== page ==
Asthma is a condition that affects the airways in the lungs, making it difficult to breathe. In people with asthma, the airways are sensitive and inflamed, and often become narrowed when exposed to certain triggers.
The precise causes of asthma are not understood, but you’re more at risk if you suffer from other allergic conditions such as hay fever or eczema. Other risk factors for asthma include:
Asthma is more common in children; however you can also develop it as an adult. If you develop it in adulthood, it’s more likely to be a long-term condition. If you have it in childhood, there’s a chance that your condition will improve or even disappear altogether as you get older.
Most people with asthma will need to use two inhalers – a preventer and a reliever – and track their symptoms and triggers in a personalised asthma action plan.
Asthma is characterised by wheezing, breathlessness, tightness in the chest, and coughing. These symptoms are more likely to indicate asthma if they are recurring, become worse at night and in the morning, and often seem to be set off by a trigger such as exercise or dust.
An onset of more severe symptoms is known as an asthma attack. The symptoms of a severe asthma attack include:
If you are having a severe asthma attack it is important you seek urgent emergency medical attention by calling 999.
Normally people with asthma have a reliever inhaler, which is blue, and a preventer inhaler, which comes in a variety of colours. A reliever helps to treat asthma symptoms, while a preventer stops the symptoms from arising in the first place.
It might be that your asthma is mild, and you only need a reliever inhaler. However, it’s normally recommended that you start using a preventer if you’re using your reliever three or more times a week. With the correct preventer medication, you should rarely need your reliever.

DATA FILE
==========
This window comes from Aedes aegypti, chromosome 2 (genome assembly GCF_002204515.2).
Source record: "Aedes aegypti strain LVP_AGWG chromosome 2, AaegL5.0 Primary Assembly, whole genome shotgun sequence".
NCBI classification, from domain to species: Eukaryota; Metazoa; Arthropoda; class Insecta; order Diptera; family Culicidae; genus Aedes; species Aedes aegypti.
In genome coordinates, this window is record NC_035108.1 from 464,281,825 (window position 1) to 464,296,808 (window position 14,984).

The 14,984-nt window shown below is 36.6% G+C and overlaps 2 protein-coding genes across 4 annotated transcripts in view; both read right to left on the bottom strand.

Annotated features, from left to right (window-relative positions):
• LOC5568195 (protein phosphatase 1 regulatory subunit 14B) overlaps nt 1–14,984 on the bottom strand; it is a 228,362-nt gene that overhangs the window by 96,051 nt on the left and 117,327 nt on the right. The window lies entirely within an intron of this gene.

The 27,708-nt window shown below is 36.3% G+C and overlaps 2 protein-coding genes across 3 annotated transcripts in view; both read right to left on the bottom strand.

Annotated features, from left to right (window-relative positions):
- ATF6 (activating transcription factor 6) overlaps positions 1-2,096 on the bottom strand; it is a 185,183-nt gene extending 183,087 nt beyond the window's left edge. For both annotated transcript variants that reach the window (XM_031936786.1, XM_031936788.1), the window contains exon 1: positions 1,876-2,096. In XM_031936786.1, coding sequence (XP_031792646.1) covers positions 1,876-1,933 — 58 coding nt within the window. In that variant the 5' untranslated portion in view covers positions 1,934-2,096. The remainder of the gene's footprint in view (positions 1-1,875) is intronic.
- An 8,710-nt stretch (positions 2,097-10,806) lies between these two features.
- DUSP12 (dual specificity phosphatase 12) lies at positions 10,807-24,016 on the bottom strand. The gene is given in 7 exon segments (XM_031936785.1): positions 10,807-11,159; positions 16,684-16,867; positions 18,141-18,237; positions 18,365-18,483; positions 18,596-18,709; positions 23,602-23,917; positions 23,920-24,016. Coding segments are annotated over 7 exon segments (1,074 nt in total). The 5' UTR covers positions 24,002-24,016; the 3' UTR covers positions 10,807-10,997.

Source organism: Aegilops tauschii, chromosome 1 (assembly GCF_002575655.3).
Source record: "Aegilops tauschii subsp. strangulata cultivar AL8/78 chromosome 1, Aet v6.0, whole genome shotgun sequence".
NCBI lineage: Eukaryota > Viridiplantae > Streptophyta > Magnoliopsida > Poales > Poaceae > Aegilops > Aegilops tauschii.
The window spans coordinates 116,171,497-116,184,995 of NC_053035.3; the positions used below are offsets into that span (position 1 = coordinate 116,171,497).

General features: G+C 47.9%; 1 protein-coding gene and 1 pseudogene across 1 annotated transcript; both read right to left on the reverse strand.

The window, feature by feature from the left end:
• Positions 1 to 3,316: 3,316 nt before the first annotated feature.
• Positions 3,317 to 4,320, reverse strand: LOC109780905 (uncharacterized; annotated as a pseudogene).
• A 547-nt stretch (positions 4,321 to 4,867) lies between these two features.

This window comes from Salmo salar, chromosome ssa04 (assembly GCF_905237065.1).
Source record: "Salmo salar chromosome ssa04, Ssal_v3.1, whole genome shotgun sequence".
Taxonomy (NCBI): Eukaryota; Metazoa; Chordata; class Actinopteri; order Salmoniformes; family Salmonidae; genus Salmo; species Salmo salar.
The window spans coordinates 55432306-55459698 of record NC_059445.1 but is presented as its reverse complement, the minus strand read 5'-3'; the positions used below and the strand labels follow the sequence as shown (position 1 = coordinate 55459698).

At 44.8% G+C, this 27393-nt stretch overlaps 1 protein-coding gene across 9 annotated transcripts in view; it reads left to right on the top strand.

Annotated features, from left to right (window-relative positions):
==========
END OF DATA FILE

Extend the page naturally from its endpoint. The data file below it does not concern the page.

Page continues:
If you use a preventer, you should use it every single day, exactly as directed by your doctor. If you stop using it, the preventative effect will wear off and symptoms will return.
It may be helpful to see a nurse or a doctor to check how you are using your inhalers. Incorrect or poor technique can lead to the medicines not reaching the airways and not being fully effective.
If your asthma is more severe you may need to take tablets or receive injections from an asthma specialist.
To find out more about asthma inhalers and treatments by booking an online consultation with Doctor Care Anywhere.
Keeping your asthma under control requires lifestyle changes as well as the use of your prescription medications.
Once you’ve received a diagnosis, you’ll need to make an asthma action plan with your doctor or asthma nurse. This is a paper record listing your medicines, asthma triggers, giving guidance on how to notice if your asthma is getting worse and what to do in the event of an asthma attack.
Lifestyle changes recommended for people with asthma include:
You should also try to reduce exposure to your asthma triggers. Common triggers include:
If your asthma is well managed by your prescription medication, your triggers should have less impact. You can make an appointment with one of our clinicians if you're struggling with your asthma.
Content reviewed by Jemma Shafier, a Doctor Care Anywhere GP